If you read this blog, you probably have an interest in happiness or good habits or self-care.
And if those topics interest you, you’ve probably read something by the author Gretchen Rubin, who writes about building a happier life. Maybe you’ve listened to her podcast, Happier with Gretchen Rubin, which she co-hosts with her sister, Elizabeth Craft.
I’ve been meaning to read Gretchen’s breakout book, The Happiness Project, since it hit the New York Times Bestseller List. A good friend gave it to me for my birthday a couple of years ago, and it’s been sitting untouched on my bookshelf since I unwrapped it. For whatever reason, the timing never felt right to crack it open.
I started listening to Gretchen’s podcast this summer, and while the content was informative, the banter between the sisters just wasn’t entertaining enough for me to continue past a few episodes. There was something about their conversations, or maybe their voices, that just didn’t excite me.
Also, it kind of bugged me that the show isn’t called “Happier with Gretchen and Elizabeth”.
Since I haven’t been able to psyched myself up about Gretchen’s work in the past, I didn’t give much thought to her latest book, Better than Before, when it was published earlier this year.
Until this week.
In the most recent newsletter from the girls at The Hello Sessions, Joy and Melissa discuss Gretchen Rubin’s Four Tendencies, a framework the author developed while researching Better Than Before. Simply put, it describes how people respond to all expectations:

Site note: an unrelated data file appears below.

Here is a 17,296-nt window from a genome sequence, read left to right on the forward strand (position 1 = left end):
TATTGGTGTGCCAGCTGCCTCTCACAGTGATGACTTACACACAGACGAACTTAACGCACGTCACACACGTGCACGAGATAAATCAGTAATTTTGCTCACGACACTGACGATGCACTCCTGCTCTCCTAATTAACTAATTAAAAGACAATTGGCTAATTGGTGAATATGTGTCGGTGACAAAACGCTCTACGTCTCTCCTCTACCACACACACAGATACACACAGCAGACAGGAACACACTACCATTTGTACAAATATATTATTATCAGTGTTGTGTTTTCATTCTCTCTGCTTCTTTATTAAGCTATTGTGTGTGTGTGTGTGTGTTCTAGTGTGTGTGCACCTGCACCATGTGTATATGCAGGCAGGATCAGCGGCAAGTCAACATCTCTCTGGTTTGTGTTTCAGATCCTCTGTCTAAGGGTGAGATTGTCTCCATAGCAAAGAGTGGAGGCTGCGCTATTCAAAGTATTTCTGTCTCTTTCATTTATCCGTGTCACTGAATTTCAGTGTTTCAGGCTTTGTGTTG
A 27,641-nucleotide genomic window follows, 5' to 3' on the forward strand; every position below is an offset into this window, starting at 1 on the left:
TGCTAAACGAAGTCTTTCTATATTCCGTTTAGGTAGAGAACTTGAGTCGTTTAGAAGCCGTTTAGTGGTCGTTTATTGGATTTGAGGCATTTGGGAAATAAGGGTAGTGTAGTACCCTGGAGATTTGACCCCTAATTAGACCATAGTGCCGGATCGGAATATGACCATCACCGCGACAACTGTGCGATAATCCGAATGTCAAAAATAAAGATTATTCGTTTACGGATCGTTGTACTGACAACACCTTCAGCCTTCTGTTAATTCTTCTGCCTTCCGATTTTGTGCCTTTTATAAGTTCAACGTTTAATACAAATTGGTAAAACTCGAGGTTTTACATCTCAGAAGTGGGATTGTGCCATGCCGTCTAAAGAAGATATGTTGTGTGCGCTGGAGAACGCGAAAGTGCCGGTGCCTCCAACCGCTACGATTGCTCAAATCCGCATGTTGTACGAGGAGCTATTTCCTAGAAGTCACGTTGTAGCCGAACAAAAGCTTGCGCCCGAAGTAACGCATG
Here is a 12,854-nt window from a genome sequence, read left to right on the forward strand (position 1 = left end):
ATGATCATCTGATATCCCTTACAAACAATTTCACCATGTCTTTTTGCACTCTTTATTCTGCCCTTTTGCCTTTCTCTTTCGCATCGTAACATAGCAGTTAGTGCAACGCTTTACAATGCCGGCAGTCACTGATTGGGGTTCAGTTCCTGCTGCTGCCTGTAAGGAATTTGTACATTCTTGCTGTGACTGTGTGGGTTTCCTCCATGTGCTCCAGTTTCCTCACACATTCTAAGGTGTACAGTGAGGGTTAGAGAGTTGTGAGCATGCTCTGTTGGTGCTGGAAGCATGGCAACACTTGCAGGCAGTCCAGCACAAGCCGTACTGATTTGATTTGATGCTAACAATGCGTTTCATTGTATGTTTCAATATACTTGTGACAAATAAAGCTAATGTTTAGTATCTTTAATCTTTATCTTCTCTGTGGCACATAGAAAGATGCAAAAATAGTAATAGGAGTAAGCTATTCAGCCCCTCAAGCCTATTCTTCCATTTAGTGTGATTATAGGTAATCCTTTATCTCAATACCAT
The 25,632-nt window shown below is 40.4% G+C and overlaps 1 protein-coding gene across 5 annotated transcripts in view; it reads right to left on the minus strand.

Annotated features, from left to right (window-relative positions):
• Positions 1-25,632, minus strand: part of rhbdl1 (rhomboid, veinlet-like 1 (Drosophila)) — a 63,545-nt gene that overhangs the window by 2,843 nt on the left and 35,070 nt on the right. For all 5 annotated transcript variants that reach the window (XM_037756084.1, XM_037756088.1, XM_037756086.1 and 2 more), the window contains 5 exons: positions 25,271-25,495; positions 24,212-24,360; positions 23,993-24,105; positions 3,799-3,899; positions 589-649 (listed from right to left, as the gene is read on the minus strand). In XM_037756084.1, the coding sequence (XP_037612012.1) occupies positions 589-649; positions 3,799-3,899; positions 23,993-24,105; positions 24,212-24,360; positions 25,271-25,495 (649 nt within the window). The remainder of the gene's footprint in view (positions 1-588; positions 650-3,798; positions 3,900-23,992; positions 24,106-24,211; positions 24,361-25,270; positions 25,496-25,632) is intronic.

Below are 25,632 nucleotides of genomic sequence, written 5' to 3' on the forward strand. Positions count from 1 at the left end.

- Upholders respond readily to outer and inner expectations.
- Questioners question all expectations. They’ll meet an expectation if they think it makes sense. Essentially, they make all expectations into inner expectations.
- Obligers meet outer expectations but struggle to meet self-imposed expectations.
- Rebels resist all expectations, outer and inner alike.
Joy and Melissa included a link to a Four Tendencies quiz in their newsletter, and, curious about my own Tendency, I took it.
Turns out, I’m an Obliger, although I can’t say I’m terribly surprised. I work hard to fulfill my promises to others (meeting deadlines, showing up on time), but I almost never follow through on promises I make to myself (going to bed early, eating less candy).
Another example: I’m hardly ever motivated to go to the gym unless I’m working out with a trainer.
Now, of course, I want to download Better Than Before on my Kindle so I can learn how, as an Obliger, I can successfully change my habits.
Although… If reading Gretchen Rubin’s newest book is an expectation I impose on myself, what are the chances I’ll actually follow through?
Take the Four Tendencies quiz and then leave a comment below. Are you an Upholder, a Questioner, an Obliger, or a Rebel?
(photos taken by Laicie Heeley in Baltimore this past weekend)